Sunday 11 April 2021

A Walk in the Country

My Papier wellness journal which I love--hence the plug--has a series of frowny and smiley faces in the top right corner of each day's journaling. This is useful for tracking depression or sorting out what really makes you happy. Well, I am happy to report I circled the smiliest smile yesterday for the first time, thanks to a really splendid walk in the countryside. Photos will follow.

It was all splendid--the sun shone, the sky blued, the birds chirped, the bunnies scampered, the cold wind blew but rarely--and one particularly memorable and brilliant moment was when B.A. and I sat on a bench in a suntrap by an old mill and had a snack. B.A. had brought coffee in a thermos, and when we alighted from the bus, we bought from a top patisserie* a slice of pecan tart (B.A.) and a hazelnut pain au chocolat that was the very height of gustatory decadence (I). Drinking the coffee and eating that pain au chocolat in that sun-trap, while looking at the greening fields, the old stone walls and the mill pond, was earthly heaven. 

Afterwards we continued our journey along the John Muir Way, reminiscing about the crops we had seen along that stretch before, and going off-piste along a river and through a flower-strewn forest to look at a grand country house B.A. had been told was now flats. There was a sign discouraging going the way we wanted to go, but B.A. called upon the name of the Scottish Countryside Access Code and ignored it. We saw a walled garden, sheep of many colours, gardeners' cottages and, in the distance, the red sandstone great house itself. The grounds were so well maintained, the sheep so striking, and the signs so frosty that we began to doubt the place had been sold and divvied up into flats. (B.A. looked it up when we got home, however, and it had been.)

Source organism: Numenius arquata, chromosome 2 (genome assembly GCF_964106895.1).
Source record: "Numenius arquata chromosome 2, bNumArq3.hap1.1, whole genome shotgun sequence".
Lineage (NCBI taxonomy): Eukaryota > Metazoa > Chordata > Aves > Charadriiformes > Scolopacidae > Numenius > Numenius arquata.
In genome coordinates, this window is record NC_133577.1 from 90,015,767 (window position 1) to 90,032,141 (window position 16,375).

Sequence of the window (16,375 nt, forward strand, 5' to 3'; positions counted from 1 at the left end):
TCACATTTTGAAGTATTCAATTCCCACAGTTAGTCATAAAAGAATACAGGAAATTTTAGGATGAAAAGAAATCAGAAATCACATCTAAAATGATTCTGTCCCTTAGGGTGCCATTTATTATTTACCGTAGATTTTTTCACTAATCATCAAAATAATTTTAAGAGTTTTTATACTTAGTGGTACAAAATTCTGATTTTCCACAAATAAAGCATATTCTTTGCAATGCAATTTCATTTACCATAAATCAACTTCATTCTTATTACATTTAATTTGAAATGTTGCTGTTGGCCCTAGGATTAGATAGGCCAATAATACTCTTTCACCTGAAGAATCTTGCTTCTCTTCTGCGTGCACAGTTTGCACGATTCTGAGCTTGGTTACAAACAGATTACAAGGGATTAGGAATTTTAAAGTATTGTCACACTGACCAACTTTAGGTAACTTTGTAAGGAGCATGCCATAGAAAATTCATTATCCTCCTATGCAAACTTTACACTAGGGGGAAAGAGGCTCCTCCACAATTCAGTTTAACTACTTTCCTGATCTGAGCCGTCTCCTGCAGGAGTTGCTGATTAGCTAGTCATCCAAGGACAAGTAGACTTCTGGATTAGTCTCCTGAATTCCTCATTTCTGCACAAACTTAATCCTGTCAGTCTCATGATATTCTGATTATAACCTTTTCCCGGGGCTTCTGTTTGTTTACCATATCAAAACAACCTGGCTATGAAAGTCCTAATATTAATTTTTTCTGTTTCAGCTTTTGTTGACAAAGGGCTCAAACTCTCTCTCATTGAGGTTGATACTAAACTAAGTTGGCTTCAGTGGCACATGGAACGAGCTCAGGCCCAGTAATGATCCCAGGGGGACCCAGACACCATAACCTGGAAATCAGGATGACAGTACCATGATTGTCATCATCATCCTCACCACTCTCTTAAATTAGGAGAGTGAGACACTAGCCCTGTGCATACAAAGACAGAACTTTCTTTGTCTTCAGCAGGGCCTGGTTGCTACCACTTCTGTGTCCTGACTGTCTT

This grand house had been our destination, so we turned back down the drive and headed for the town in which we could catch the bus, going through a pretty village whose for-sale houses we could not afford when we checked. We had planned to catch the 17:42, but it was already 17:30 when we turned around. Happily, this meant we had 70 minutes to get to the bus stop for the next one. We strode right along---well, I strode right along. B.A.'s rubber wells, so handy for marching through fields, are not suited to paved roads and so he hirpled along. 

We got off the country bus at a supermarket and bought the week's groceries. Very tuckered out, we returned home. B.A. shucked his boots and heroically made oven chips (fries) to go with our breaded cod, and so we had quite a delicious supper (after 21:00!) before we collapsed into bed.

The mill and world's worst haiku.

Flowers of the forest

Also in pale yellow and mauve

 A glamorous garden


*Yes, it is a bit odd that a top patisserie is just there in the countryside, but it has a carpark and people come from miles. 


  1. Putty eating cow - ah sure we all have our cravings!
    Those Papier lads don't deliver to Ireland, how strange. The journals are lovely.

    1. That is strange! But thank you for trying!

  2. Sounds like a wonderful day :)
    Lovely pictures - I enjoy reading about and looking at the pictures of your country walks very much!

  3. So beautiful - the pictures and the story of the walk itself. Almost (not quite) as good as being there.